Words of Wisdom For Woodworkers Do not argue with an idiot; he will drag you down to his level and beat you with experience. Going to church doesn’t make you a Christian any more than standing in a garage makes you a car. The last thing I want to do is hurt you; But it’s still on the list. Light travels faster than sound. This is why some people appear bright until you hear them speak. If I agreed with you we’d both be wrong. We never really grow up, we only learn how to act in public. War does not determine who is right – only who is left. Knowledge is knowing a tomato is a fruit; Wisdom is not putting it in a fruit salad. The early bird might get the worm, but the second mouse gets the cheese. Evening news is where they begin with ‘Good evening’, and then proceed to tell you why it isn’t. To steal ideas from one person is plagiarism. A bus station is where a bus stops. How is it one careless match can start a forest fire, but it takes a whole box to start a campfire? I didn’t say it was your fault, I said I was blaming you.

This Moment By Leo Babauta We all suffer, every day: worry, procrastination, anxiety, feeling overwhelmed, irritated, angry, frustrated, wishing things were different, comparing ourselves to others, worried we’re missing out, wishing other people would be different, feeling offended, loneliness, fear of failure, not wanting to do something, wishing we had less fat or bigger boobs or bigger muscles, angry at being controlled, wanting to find the perfect someone, wishing our partner was more perfect, stressed about finances, not wanting to think about problems, not knowing how to fix things, uncertain about choices, rushing from one task to the next, not liking our jobs. And yet, these problems are self-created. They’re real, but our tricky minds have created them. The problems are in our heads, created by some ideal/fantasy/expectation of how we wished the world would be, or hope it will be but fear it won’t be. It exists in our heads. It is perfect, as it is. Accept this moment.

The Importance of Asking Questions to Promote Higher-Order Competencies Irving Sigel devoted his life to the importance of asking questions. He believed, correctly, that the brain responds to questions in ways that we now describe as social, emotional, and cognitive development. Questions create the challenges that make us learn. The essence of Irv's perspective is that the way we ask questions fosters students' alternative and more complex representations of stories, events, and circumstances, and their ability to process the world in a wider range of ways, to create varying degrees of distance between themselves and the basis events in front of them, is a distinct advantage to learning. However, Irv found that schools often do not ask the range of questions children need to grow to their potential. Tell: Tell children the story by reading the text or having them read the text. Suggest: This involves providing children with choices about what might happen next or possible opinions they might have. For the story, here are some two-question rule sequences:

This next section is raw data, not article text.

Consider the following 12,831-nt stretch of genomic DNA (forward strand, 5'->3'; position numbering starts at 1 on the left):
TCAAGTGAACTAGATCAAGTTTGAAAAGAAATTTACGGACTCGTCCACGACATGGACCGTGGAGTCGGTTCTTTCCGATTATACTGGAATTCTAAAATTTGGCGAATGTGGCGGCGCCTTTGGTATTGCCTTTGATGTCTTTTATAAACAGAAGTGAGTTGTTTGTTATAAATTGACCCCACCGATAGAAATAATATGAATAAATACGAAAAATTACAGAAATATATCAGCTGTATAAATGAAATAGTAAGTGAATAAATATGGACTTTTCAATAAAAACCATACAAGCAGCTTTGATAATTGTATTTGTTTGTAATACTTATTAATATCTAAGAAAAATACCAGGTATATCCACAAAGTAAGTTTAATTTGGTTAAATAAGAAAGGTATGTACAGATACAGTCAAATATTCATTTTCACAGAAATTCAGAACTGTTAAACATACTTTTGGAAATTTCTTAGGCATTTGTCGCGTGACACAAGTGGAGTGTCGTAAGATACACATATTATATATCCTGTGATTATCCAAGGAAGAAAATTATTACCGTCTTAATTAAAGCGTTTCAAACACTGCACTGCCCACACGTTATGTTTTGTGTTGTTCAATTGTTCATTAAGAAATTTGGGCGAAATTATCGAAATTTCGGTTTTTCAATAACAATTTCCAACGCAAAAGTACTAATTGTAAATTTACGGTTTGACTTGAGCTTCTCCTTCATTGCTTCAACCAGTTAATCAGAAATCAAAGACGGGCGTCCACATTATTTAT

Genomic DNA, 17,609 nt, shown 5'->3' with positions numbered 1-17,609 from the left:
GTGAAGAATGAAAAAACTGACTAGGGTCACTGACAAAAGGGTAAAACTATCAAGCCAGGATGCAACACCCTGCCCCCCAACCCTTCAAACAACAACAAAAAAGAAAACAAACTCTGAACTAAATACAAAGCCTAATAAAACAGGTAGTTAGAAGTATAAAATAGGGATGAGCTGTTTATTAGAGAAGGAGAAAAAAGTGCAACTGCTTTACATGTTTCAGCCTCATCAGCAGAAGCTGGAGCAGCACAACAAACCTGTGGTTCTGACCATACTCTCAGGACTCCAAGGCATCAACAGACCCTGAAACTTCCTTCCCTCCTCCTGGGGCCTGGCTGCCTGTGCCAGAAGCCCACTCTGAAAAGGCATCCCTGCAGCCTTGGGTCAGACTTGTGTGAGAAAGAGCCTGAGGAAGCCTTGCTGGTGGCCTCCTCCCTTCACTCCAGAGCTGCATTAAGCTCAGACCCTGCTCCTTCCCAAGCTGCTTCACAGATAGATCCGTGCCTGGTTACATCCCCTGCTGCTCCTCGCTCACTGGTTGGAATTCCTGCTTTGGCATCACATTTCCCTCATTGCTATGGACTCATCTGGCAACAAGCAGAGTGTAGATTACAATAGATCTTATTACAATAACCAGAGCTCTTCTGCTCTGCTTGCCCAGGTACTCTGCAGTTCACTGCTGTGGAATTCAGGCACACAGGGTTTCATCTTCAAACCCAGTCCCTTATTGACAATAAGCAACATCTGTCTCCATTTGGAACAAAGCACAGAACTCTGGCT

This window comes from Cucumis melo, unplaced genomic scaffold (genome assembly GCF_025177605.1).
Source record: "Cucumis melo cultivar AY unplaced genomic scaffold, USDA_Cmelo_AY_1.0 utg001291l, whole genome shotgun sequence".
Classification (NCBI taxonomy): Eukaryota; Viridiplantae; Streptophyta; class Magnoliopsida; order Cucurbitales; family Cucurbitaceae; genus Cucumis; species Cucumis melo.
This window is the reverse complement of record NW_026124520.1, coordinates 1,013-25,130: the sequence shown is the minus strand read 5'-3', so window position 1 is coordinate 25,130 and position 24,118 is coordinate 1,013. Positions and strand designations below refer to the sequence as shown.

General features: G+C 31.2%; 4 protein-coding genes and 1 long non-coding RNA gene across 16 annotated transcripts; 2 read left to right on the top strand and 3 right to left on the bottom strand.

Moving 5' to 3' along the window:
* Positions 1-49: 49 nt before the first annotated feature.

Ten Lies You'll Hear Before Pursuing Your Dream (photo: salty_soul) Unfortunately, just before you take your first step on the righteous journey to pursue your dreams, people around you, even the ones who deeply care for you, will give you awful advice. It’s not because they have evil intentions. It’s because they don’t understand the big picture—what your dreams, passions, and life goals mean to you. They don’t understand that, to you, the reward is worth the risk. So they try to protect you by shielding you from the possibility of failure, which, in effect, also shields you from the possibility of making your dreams a reality. As our friend Steve Jobs says: “Your time is limited, so don’t waste it living someone else’s life. Here are ten ill-advised tips (lies) people will likely tell you when you decide to pursue your dreams and the reasons why they are dreadfully mistaken: 1. Someday? 2. Wrong! 3. Sure, I suppose. 4. It’s only impossible if you never do anything about it. 5. 6. Failures are simply stepping stones to success. 7. 8.

How to Change Your Life: A User's Guide ‘You will never change your life until you change something you do daily.’ ~Mike Murdock By Leo Babauta Start with a simple statement: what do you want to be? Are you hoping to someday be a writer, a musician, a designer, a programmer, a polyglot, a carpenter, a manga artist, an entrepreneur, an expert at something? How do you get there? Do you set yourself a big goal to complete by the end of the year, or in three months? I’m going to lay down the law here, based on many many experiments I’ve done in the last 7 years: nothing will change unless you make a daily change. I’ve tried weekly action steps, things that I do every other day, big bold monthly goals, lots of other permutations. If you’re not willing to make it a daily change, you don’t really want to change your life in this way. So make a daily change. How to Turn an Aspiration Into a Daily Change Let’s name a few aspirations: How do you turn those lofty ideas into daily changes? You get the idea. How to Implement Daily Changes

9 things successful people do differently Why have you been so successful in reaching some of your goals, but not others? If you aren’t sure, you are far from alone in your confusion. It turns out that even brilliant, highly accomplished people are pretty lousy when it comes to understanding why they succeed or fail. The intuitive answer — that you are born predisposed to certain talents and lacking in others — is really just one small piece of the puzzle. In fact, decades of research on achievement suggests that successful people reach their goals not simply because of who they are, but more often because of what they do . When you set yourself a goal, try to be as specific as possible. {*style:<b> 2. To seize the moment, decide when and where you will take each action you want to take , in advance. Achieving any goal also requires honest and regular monitoring of your progress — if not by others, then by you yourself. 4. 5. 6. The good news is, if you aren’t particularly gritty now, there is something you can do about it.